Rubber-band electronics could pave way for bendable TVs
London, July 3 (ANI): With electronics that can be stretched like a rubber band, scientists foresee a time when medical monitoring devices are integrated seamlessly into the human body, able to track a patient's vital signs and transmit them to his doctors.
Researchers at the McCormick School of Engineering, working with a team of scientists from the United States and abroad, have recently developed a design that allows electronics to bend and stretch to more than 200 percent their original size, four times greater than is possible with today's technology.
The key is a combination of a porous polymer and liquid metal.
"With current technology, electronics are able to stretch a small amount, but many potential applications require a device to stretch like a rubber band," said Yonggang Huang, Joseph Cummings Professor of Civil and Environmental Engineering and Mechanical Engineering, who conducted the research with partners at the Korea Advanced Institute of Science and Technology (South Korea), Dalian University of Technology (China), and the University of Illinois at Urbana-Champaign.
"With that level of stretchability we could see medical devices integrated into the human body," Huang noted.
In the past five years, Huang and collaborators at the University of Illinois have developed electronics with about 50 percent stretchability, but this is not high enough for many applications.
One challenge facing these researchers has been overcoming a loss of conductivity in stretchable electronics. Circuits made from solid metals that are on the market today can survive a small amount of stretch, but their electrical conductivity plummets by 100 times when stretched.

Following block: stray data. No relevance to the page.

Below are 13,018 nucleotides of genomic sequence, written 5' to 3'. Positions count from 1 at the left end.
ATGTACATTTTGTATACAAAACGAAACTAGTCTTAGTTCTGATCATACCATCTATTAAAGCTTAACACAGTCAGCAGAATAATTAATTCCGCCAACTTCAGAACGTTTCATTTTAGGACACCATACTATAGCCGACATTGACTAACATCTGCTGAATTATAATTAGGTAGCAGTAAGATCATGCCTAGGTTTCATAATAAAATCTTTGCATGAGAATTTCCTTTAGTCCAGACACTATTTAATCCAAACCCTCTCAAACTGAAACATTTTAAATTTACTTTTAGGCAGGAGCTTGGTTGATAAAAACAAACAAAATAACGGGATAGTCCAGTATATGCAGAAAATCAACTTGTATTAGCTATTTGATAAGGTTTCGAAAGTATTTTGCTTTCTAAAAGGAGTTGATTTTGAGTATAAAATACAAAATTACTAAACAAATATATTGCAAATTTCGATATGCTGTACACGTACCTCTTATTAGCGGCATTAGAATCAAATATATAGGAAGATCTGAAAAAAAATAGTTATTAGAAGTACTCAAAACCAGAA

"This conductivity loss really defeats the point of stretchable electronics," Huang said.
Huang's team has found a way to overcome these challenges. First, they created a highly porous three-dimensional structure using a polymer material, poly(dimethylsiloxane) (PDMS), that can stretch to three times its original size. Then they placed a liquid metal (EGaIn) inside the pores, allowing electricity to flow consistently even when the material is excessively stretched.
The result is a material that is both highly stretchable and extremely conductive.
"By combining a liquid metal in a porous polymer, we achieved 200 percent stretchability in a material that does not suffer from stretch. Once you achieve that technology, any electronic can behave like a rubber band," Huang said.
The findings were reported June 26 in the journal Nature Communications. (ANI)
Read More: North Korea | South Korea | Mobile Technology | Technology Bhawan | Korea | South Civil Lines | Engineering College | Katni Rubber Edso | Korea Colly | S.v.medical College So | Science Institute Lsg So | Gb Engineering College | Indian Institute Of Technology | Regional Engineering College . | Govt.college Of Technology | Rubber Board | Kharagpur Technology So | Rubber Research Station | Tripura Engineering College | K.r.high School
Priyanka Chopra's life now part of school curriculum!
May 23, 2013 at 8:48 AM
BJP WAS NEVER A CONSTRUCTIVE OPPOSITION - SHUKLA
May 22, 2013 at 11:06 PM
MINUS SCAM THE UPA REPORT CARD IS BIASED JAVADEKAR (NNIS Exclusive)
May 22, 2013 at 10:57 PM